HOS Test: Hypo-osmotic swelling test, used to test the integrity and behaviour of the cell membrane of the sperm tail.

Human Menopausal Gonadotrophin: A drug used to stimulate egg (oocyte) development in the ovary as part of superovulation.

Hysterectomy: The surgical removal of the uterus (womb).

Hysterosalpingogram: An x-ray of the fallopian tubes which involves the passage of dye through the tubes to see if they are obstructed.


Implantation: The process whereby an embryo, after travelling through the fallopian tube to the uterus, embeds itself in the lining of the uterus.

Impotence: Term used to describe the inability of a man to perform sexual intercourse or gain an erection.

Inner cell mass: A clump of cells growing within and to one side of the blastocyst from which the embryo develops.

Insemination: The placing of sperm in the female reproductive tract by artificial means. Can be performed using either freshly ejaculated sperm or sperm that has been frozen.

Intra Cytoplasmic Sperm Injection (ICSI): In conjunction with IVF, where a single sperm is directly injected, by a recognised practitioner, into the egg. A clinic may also use donor sperm or eggs.

Intra Uterine Insemination (IUI): Insemination of sperm into the uterus of a woman.

Intra vaginal culture (IVC): A method whereby sperm and aspirated oocytes are incubated together in a container held in a woman's vagina in order to effect fertilisation in vitro without the need for complex laboratory facilities.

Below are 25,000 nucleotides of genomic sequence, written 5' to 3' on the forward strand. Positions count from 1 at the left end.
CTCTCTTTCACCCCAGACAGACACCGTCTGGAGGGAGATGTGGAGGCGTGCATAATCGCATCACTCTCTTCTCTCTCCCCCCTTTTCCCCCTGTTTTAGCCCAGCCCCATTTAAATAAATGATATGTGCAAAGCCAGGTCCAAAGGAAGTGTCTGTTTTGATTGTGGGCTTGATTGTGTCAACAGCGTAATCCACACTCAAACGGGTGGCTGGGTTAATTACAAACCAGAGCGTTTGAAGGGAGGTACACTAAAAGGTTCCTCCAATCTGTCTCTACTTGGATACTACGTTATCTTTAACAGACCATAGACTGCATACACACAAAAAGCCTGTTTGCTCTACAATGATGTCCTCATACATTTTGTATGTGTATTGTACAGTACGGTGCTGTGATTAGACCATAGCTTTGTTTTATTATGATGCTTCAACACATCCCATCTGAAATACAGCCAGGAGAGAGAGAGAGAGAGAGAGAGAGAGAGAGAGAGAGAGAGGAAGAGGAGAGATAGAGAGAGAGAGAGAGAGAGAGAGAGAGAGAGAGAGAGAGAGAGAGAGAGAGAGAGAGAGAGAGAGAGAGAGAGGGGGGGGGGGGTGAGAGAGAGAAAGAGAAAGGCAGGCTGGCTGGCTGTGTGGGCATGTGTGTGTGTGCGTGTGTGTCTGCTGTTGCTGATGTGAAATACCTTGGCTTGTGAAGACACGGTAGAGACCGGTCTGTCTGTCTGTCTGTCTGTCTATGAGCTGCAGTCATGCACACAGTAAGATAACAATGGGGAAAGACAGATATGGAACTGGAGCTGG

In Vitro Fertilisation (IVF): Patient's eggs and her partner's sperm are collected and mixed together in a laboratory to achieve fertilisation outside the body. The embryos produced may then be transferred into the female patient.

In vitro: Performed outside the body (i.e. in the laboratory).

In vivo: Performed in the body.


Karyotype: The microscopic appearance of a set of chromosomes, including their number, shape and size.


Laparoscopy: Examination of the pelvic or other abdominal organs with a fibreoptic telescope inserted surgically below the naval. During laparoscopy, suction applied to the needle can be used in the recovery of eggs from follicles in the ovary.

Lavage: The removal of a fertilised egg or cleavage stage embryo from the womb before implantation by washing out the uterine cavity.

Licence: A legal document stipulating terms and conditions for which a centre may carry out a licensable fertility treatment at a specified premise.